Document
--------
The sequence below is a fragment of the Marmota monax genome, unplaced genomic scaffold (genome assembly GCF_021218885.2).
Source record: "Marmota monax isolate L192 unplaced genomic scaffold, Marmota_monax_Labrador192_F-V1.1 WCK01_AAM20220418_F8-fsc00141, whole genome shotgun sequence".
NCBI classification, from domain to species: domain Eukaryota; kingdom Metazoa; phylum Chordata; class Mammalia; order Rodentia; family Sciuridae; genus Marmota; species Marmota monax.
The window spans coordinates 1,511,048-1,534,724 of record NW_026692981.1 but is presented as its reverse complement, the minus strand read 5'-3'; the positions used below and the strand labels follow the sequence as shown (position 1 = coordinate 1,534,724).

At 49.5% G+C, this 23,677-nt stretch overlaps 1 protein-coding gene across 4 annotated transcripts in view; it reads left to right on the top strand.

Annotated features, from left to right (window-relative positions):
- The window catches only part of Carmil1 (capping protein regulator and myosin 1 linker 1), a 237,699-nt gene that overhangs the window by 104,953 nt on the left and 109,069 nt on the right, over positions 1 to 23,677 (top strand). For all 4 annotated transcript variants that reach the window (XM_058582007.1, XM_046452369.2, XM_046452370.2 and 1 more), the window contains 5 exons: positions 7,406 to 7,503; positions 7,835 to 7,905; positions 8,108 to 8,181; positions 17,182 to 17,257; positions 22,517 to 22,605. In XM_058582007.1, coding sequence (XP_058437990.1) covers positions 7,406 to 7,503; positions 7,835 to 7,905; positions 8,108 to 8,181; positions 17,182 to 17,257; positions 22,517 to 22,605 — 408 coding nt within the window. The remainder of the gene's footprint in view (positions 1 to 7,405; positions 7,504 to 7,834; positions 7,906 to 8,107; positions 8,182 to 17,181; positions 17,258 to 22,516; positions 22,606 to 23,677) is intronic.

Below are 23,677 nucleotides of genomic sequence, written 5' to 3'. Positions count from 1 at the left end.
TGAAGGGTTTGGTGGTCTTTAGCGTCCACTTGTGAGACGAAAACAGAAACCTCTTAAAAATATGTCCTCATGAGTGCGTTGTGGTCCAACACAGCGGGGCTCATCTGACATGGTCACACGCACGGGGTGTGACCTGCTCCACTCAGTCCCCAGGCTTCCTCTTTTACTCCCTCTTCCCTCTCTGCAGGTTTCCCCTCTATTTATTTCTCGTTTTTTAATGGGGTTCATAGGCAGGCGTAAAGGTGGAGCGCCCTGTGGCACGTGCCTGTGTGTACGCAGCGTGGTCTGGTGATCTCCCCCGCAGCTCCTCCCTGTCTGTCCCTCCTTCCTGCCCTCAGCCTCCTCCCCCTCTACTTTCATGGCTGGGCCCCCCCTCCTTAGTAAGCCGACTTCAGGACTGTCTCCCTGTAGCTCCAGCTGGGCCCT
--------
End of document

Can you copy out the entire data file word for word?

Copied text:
The sequence below is a fragment of the Marmota monax genome, unplaced genomic scaffold (genome assembly GCF_021218885.2).
Source record: "Marmota monax isolate L192 unplaced genomic scaffold, Marmota_monax_Labrador192_F-V1.1 WCK01_AAM20220418_F8-fsc00141, whole genome shotgun sequence".
NCBI classification, from domain to species: domain Eukaryota; kingdom Metazoa; phylum Chordata; class Mammalia; order Rodentia; family Sciuridae; genus Marmota; species Marmota monax.
The window spans coordinates 1,511,048-1,534,724 of record NW_026692981.1 but is presented as its reverse complement, the minus strand read 5'-3'; the positions used below and the strand labels follow the sequence as shown (position 1 = coordinate 1,534,724).

At 49.5% G+C, this 23,677-nt stretch overlaps 1 protein-coding gene across 4 annotated transcripts in view; it reads left to right on the top strand.

Annotated features, from left to right (window-relative positions):
- The window catches only part of Carmil1 (capping protein regulator and myosin 1 linker 1), a 237,699-nt gene that overhangs the window by 104,953 nt on the left and 109,069 nt on the right, over positions 1 to 23,677 (top strand). For all 4 annotated transcript variants that reach the window (XM_058582007.1, XM_046452369.2, XM_046452370.2 and 1 more), the window contains 5 exons: positions 7,406 to 7,503; positions 7,835 to 7,905; positions 8,108 to 8,181; positions 17,182 to 17,257; positions 22,517 to 22,605. In XM_058582007.1, coding sequence (XP_058437990.1) covers positions 7,406 to 7,503; positions 7,835 to 7,905; positions 8,108 to 8,181; positions 17,182 to 17,257; positions 22,517 to 22,605 — 408 coding nt within the window. The remainder of the gene's footprint in view (positions 1 to 7,405; positions 7,504 to 7,834; positions 7,906 to 8,107; positions 8,182 to 17,181; positions 17,258 to 22,516; positions 22,606 to 23,677) is intronic.

Below are 23,677 nucleotides of genomic sequence, written 5' to 3'. Positions count from 1 at the left end.
TGAAGGGTTTGGTGGTCTTTAGCGTCCACTTGTGAGACGAAAACAGAAACCTCTTAAAAATATGTCCTCATGAGTGCGTTGTGGTCCAACACAGCGGGGCTCATCTGACATGGTCACACGCACGGGGTGTGACCTGCTCCACTCAGTCCCCAGGCTTCCTCTTTTACTCCCTCTTCCCTCTCTGCAGGTTTCCCCTCTATTTATTTCTCGTTTTTTAATGGGGTTCATAGGCAGGCGTAAAGGTGGAGCGCCCTGTGGCACGTGCCTGTGTGTACGCAGCGTGGTCTGGTGATCTCCCCCGCAGCTCCTCCCTGTCTGTCCCTCCTTCCTGCCCTCAGCCTCCTCCCCCTCTACTTTCATGGCTGGGCCCCCCCTCCTTAGTAAGCCGACTTCAGGACTGTCTCCCTGTAGCTCCAGCTGGGCCCT